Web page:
What I do now
Evaluation and work-up of a thyroid nodule is a relatively common presentation. I continue to follow the American Thyroid Association guidelines (3) in seeing these patients. It is nevertheless important, however, to have relevant radiological findings reported to aid in further management of these nodules (see above). Your ultrasound reports may not contain all of this information. If they do not, talk to the radiologist as these ultrasound characteristics are very useful in determining risk of malignancy, especially in samples with indeterminate cytology. Application is being made to have molecular testing on FNA specimens be a funded service in British Columbia (personal communication, B. Gilks M.D., Department of Pathology, Vancouver General Hospital), and thus available for patients in BC. However, the use of molecular diagnostic techniques should be limited to those samples in whom history, physical, and detailed ultrasound analysis do not provide sufficient information to guide surgical management. Additional note: There is not a role for nuclear scanning in the evaluation of thyroid nodules in the euthyroid patient. The nuclear scan will show a nodule as being hot, normal or cold. If the nodule is hot, it is unlikely to be malignant but if the nodule is hot, the TSH will be suppressed. While cold nodules are more likely than normal nodules to be malignant, most cold nodules are benign and not all malignant nodules are cold. Thus, the nuclear scan has little discriminatory power.
References (Note: Article requests might require a login ID with CPSBC or UBC):
- Singer PA, Cooper DS, Daniels GH, et al. Treatment guidelines for patients with thyroid nodules and well-differentiated thyroid cancer. American Thyroid Association. Arch Intern Med. 1996;156(19):2165-72. (View article with CPSBC or UBC)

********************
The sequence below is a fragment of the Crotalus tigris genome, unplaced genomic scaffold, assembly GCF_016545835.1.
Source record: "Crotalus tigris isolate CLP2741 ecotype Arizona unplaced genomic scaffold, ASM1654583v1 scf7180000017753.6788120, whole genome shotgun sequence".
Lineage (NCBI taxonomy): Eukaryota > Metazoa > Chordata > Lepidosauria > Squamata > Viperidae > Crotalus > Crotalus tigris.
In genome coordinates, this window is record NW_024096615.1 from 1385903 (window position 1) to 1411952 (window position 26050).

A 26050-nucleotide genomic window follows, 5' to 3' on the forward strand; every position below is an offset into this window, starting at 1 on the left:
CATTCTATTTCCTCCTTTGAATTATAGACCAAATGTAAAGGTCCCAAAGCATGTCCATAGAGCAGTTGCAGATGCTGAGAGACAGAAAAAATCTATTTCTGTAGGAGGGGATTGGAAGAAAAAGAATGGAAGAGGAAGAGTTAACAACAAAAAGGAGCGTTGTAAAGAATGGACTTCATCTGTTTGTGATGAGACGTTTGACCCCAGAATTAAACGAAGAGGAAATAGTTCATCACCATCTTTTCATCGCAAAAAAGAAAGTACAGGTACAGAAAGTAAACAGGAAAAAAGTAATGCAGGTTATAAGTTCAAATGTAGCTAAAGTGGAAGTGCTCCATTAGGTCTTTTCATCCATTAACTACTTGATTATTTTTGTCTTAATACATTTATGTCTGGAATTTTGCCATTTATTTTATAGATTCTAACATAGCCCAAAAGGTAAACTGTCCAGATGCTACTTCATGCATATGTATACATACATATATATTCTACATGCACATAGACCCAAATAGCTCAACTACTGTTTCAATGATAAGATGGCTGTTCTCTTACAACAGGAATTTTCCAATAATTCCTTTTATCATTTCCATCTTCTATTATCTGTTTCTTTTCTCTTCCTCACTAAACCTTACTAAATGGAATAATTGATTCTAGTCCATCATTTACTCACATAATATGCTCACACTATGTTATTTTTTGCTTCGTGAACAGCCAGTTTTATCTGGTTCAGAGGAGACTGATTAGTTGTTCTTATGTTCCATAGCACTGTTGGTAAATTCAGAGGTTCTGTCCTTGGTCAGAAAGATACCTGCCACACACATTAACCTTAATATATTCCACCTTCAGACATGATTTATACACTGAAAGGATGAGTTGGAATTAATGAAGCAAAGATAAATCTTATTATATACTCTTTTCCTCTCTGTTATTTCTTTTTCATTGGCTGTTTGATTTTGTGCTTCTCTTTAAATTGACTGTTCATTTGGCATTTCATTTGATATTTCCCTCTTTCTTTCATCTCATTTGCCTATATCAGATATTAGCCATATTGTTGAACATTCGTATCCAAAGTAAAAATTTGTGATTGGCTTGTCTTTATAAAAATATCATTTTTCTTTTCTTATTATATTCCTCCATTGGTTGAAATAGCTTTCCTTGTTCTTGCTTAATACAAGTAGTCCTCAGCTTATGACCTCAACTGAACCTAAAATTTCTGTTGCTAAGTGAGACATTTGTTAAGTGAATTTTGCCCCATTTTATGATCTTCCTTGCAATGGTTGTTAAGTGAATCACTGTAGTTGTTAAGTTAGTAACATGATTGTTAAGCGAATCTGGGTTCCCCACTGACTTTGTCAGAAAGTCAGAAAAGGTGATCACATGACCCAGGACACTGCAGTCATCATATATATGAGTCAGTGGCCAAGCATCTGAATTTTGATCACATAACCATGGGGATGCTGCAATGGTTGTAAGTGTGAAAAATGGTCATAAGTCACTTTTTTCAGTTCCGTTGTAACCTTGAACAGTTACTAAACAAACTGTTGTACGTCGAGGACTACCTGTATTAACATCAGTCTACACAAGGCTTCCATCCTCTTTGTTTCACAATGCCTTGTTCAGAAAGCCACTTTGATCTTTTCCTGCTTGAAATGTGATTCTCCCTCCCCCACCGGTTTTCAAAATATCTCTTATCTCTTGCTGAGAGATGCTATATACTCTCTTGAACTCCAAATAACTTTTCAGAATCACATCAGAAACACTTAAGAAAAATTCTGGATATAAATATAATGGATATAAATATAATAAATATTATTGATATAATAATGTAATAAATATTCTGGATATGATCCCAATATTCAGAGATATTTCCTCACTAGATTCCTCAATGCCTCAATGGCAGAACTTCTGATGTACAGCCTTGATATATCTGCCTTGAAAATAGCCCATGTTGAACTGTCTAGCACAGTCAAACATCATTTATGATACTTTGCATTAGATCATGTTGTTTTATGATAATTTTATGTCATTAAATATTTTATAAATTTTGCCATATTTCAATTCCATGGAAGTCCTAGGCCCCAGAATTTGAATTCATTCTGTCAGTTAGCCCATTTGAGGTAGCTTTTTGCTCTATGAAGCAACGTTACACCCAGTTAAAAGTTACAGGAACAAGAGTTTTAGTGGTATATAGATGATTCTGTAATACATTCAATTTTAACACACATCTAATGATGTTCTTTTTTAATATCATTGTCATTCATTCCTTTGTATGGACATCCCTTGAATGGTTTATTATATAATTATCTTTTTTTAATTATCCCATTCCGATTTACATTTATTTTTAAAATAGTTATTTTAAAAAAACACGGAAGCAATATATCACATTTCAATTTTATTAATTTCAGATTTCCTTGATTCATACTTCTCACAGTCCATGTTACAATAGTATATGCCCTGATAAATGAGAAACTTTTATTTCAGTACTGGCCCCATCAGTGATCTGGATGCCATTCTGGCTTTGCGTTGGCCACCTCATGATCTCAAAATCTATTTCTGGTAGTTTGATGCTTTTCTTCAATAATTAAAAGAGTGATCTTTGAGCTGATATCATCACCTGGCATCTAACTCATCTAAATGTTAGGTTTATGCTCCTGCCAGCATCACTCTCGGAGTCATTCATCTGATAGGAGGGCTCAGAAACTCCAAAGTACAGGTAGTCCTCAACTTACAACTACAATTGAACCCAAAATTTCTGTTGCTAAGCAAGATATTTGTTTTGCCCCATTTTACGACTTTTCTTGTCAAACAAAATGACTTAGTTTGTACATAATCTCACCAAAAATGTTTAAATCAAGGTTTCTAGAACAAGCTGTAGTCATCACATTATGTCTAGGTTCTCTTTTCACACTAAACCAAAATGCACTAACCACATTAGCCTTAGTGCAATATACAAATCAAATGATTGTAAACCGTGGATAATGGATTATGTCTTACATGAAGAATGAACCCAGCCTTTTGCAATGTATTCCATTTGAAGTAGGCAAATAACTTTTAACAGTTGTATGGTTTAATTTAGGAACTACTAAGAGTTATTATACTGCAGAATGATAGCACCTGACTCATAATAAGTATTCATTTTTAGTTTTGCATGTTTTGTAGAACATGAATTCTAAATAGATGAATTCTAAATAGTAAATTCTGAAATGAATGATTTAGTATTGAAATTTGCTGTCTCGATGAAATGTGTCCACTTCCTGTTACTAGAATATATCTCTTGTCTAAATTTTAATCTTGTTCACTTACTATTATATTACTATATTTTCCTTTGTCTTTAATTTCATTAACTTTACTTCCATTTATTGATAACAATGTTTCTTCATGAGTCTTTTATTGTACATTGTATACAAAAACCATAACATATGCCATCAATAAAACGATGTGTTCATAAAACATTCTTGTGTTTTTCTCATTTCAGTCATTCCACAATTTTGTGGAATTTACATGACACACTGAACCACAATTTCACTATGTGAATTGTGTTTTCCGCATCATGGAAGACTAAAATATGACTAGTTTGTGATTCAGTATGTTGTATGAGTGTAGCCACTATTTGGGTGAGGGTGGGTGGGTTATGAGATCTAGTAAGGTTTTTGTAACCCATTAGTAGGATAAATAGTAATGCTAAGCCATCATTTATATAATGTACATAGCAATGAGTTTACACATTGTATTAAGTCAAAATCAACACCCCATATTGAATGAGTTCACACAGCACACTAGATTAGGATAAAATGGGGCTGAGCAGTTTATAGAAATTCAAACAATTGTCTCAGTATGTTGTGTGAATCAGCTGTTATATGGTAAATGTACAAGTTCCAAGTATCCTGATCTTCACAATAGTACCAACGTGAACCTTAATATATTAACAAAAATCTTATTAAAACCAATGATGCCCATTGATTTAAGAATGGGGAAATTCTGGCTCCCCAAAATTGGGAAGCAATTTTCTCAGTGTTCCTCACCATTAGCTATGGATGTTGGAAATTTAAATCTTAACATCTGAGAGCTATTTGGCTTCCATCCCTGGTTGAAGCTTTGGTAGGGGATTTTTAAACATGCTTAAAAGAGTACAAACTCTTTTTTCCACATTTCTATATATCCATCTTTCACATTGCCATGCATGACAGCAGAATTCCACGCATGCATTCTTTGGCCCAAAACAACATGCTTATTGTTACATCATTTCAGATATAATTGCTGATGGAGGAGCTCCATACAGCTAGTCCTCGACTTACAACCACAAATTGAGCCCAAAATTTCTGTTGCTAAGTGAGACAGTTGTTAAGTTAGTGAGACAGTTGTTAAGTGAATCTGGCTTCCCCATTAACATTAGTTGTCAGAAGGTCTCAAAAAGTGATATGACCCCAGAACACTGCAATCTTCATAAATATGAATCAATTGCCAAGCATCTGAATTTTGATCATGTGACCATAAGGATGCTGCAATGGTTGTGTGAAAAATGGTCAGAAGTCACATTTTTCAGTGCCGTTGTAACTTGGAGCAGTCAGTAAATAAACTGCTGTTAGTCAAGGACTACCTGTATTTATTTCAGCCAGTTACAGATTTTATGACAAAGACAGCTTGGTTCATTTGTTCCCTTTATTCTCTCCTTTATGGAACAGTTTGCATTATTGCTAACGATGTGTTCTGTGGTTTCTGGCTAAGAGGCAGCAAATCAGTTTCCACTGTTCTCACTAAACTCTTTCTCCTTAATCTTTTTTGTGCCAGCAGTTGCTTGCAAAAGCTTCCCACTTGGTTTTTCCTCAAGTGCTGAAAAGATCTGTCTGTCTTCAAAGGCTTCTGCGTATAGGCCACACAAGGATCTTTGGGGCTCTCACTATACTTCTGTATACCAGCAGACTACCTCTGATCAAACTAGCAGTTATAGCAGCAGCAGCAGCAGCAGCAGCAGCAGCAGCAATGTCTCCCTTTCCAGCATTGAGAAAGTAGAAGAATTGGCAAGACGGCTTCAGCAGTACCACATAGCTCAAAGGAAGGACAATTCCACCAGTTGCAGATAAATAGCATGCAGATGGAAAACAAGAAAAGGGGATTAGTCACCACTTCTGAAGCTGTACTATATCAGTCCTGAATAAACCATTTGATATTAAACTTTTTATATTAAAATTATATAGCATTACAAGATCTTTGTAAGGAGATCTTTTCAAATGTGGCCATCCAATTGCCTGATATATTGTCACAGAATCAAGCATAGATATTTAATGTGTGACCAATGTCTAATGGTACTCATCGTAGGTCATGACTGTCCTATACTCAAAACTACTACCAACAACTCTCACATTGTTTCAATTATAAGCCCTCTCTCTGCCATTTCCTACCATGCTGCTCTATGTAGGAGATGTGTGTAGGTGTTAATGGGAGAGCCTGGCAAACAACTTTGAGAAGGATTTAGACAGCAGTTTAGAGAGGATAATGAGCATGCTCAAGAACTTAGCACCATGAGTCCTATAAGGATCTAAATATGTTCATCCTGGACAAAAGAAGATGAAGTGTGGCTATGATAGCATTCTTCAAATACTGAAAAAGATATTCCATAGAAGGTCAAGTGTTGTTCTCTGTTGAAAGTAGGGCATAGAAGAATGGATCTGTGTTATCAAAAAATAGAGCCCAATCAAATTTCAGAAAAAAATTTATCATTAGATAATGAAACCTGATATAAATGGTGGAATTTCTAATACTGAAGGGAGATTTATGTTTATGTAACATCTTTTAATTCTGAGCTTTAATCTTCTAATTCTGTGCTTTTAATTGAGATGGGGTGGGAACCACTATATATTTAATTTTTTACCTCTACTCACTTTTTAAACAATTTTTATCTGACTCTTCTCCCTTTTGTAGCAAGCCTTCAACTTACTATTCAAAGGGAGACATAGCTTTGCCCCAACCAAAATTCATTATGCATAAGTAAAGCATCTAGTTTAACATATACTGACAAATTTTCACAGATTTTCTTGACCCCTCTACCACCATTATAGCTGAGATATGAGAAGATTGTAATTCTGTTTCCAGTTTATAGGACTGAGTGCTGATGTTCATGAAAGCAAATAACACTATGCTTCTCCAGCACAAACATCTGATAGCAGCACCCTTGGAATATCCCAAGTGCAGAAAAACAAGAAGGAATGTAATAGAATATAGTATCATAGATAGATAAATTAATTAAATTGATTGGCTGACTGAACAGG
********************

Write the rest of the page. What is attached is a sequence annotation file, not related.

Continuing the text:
- Wong CKM, Wheeler MH. Thyroid nodules: rational management. World J Surg. 2000;24:934-41. (View article with CPSBC or UBC)
- Cooper DS, Doherty GM, Haugen BR, et al. Revised American Thyroid Association management guidelines for patients with thyroid nodules and differentiated thyroid cancer. Thyroid. 2009;19:1167-214. (View article with CPSBC or UBC) [Erratum, Thyroid 2010;20:674-5.] (View article with CPSBC or UBC)
- Hegedus L. Thyroid Nodule. N Eng J Med. 2004;351:1764-71. (View article with CPSBC or UBC)
- Baloch ZW, Cibas ES, Clark DP, et al. The National Cancer Institute thyroid fine needle aspiration state of the science conference: a summation. Cytojournal 2008; 5:6. (View article)
- Cibas ES, Syed AZ. The Bethesda Sys- tem for reporting thyroid cytopathology. Am J Clin Pathol. 2009;132:658-65. (View article with CPSBC or UBC)
- Moses W, Weng J, Sansano I, et al. Molecular testing for somatic mutations improves the accuracy of thyroid fine- needle aspiration biopsy. World J Surg. 2010;34:2589-94. (View article)
- Bastin S, Bolland MJ, Croxson MS. Role of ultrasound in the assessment of nodular thyroid disease. J Med Imaging Radiat Oncol. 2009;53(2):177-87. (View article with CPSBC or UBC)
- Morris LF, Ragavendra N, Yeh MW. Evidence-based assessment of the role of ultrasonography in the management of benign thyroid nodules. World J Surg. 2008;32(7):1253-63. (View article with CPSBC or UBC)
- Alexander EK, Kennedy GC, Baloch ZW, et al. Preoperative diagnosis of benign thyroid nodules with indeterminate cytology. N Engl J Med. 2012;367:705-15. (View article with CPSBC or UBC)